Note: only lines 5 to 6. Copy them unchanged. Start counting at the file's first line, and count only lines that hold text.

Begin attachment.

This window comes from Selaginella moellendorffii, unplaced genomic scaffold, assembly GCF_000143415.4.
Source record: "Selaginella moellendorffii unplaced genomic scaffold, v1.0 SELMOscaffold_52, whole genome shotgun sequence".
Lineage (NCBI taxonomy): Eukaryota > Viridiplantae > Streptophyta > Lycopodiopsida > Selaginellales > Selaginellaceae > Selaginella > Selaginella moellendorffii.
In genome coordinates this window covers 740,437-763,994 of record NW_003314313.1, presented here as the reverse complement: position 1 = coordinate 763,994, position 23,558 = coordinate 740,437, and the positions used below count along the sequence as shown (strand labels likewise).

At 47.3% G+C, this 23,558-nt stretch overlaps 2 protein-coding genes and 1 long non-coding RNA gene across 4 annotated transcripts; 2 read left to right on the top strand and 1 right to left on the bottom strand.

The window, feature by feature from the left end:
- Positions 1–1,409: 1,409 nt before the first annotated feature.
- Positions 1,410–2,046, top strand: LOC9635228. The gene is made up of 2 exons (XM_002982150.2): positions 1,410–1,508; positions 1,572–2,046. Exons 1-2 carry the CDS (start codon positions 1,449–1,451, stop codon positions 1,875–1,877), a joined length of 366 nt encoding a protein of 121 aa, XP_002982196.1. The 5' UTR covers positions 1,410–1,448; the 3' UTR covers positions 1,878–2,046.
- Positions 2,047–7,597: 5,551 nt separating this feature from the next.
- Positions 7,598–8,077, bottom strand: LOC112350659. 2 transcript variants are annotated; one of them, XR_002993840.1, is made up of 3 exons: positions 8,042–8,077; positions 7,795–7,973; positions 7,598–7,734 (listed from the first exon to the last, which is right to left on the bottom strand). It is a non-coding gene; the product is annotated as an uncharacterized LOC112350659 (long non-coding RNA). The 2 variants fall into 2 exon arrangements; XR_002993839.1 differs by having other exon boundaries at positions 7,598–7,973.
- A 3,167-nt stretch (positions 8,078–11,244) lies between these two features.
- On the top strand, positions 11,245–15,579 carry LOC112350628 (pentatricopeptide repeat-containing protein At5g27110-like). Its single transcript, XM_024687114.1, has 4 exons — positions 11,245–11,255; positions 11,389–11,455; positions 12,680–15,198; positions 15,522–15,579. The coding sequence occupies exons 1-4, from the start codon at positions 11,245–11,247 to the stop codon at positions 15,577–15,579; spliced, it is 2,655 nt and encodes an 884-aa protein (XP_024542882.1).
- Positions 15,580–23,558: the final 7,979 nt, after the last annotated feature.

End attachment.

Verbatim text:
At 47.3% G+C, this 23,558-nt stretch overlaps 2 protein-coding genes and 1 long non-coding RNA gene across 4 annotated transcripts; 2 read left to right on the top strand and 1 right to left on the bottom strand.

The window, feature by feature from the left end: